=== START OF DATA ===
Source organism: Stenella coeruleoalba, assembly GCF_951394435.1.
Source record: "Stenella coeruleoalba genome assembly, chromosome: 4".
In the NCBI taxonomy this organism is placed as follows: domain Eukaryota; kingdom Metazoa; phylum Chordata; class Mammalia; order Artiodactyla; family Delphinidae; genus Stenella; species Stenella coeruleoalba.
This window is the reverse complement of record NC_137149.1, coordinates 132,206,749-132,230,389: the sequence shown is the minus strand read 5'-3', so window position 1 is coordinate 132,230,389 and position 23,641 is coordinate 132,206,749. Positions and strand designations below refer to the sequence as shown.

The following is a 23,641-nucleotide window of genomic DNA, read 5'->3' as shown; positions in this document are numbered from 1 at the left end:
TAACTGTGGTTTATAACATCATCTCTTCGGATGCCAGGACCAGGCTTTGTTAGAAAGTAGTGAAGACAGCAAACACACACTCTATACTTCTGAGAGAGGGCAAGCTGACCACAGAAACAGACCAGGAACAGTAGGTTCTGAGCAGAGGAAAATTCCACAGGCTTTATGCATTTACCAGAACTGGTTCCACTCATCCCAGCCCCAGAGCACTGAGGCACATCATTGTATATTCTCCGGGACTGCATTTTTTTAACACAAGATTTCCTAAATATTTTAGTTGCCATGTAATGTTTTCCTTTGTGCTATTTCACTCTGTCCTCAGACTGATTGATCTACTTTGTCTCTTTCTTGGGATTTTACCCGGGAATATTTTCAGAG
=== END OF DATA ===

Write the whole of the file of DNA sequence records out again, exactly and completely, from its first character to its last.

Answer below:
Source organism: Stenella coeruleoalba, assembly GCF_951394435.1.
Source record: "Stenella coeruleoalba genome assembly, chromosome: 4".
In the NCBI taxonomy this organism is placed as follows: domain Eukaryota; kingdom Metazoa; phylum Chordata; class Mammalia; order Artiodactyla; family Delphinidae; genus Stenella; species Stenella coeruleoalba.
This window is the reverse complement of record NC_137149.1, coordinates 132,206,749-132,230,389: the sequence shown is the minus strand read 5'-3', so window position 1 is coordinate 132,230,389 and position 23,641 is coordinate 132,206,749. Positions and strand designations below refer to the sequence as shown.

The following is a 23,641-nucleotide window of genomic DNA, read 5'->3' as shown; positions in this document are numbered from 1 at the left end:
TAACTGTGGTTTATAACATCATCTCTTCGGATGCCAGGACCAGGCTTTGTTAGAAAGTAGTGAAGACAGCAAACACACACTCTATACTTCTGAGAGAGGGCAAGCTGACCACAGAAACAGACCAGGAACAGTAGGTTCTGAGCAGAGGAAAATTCCACAGGCTTTATGCATTTACCAGAACTGGTTCCACTCATCCCAGCCCCAGAGCACTGAGGCACATCATTGTATATTCTCCGGGACTGCATTTTTTTAACACAAGATTTCCTAAATATTTTAGTTGCCATGTAATGTTTTCCTTTGTGCTATTTCACTCTGTCCTCAGACTGATTGATCTACTTTGTCTCTTTCTTGGGATTTTACCCGGGAATATTTTCAGAG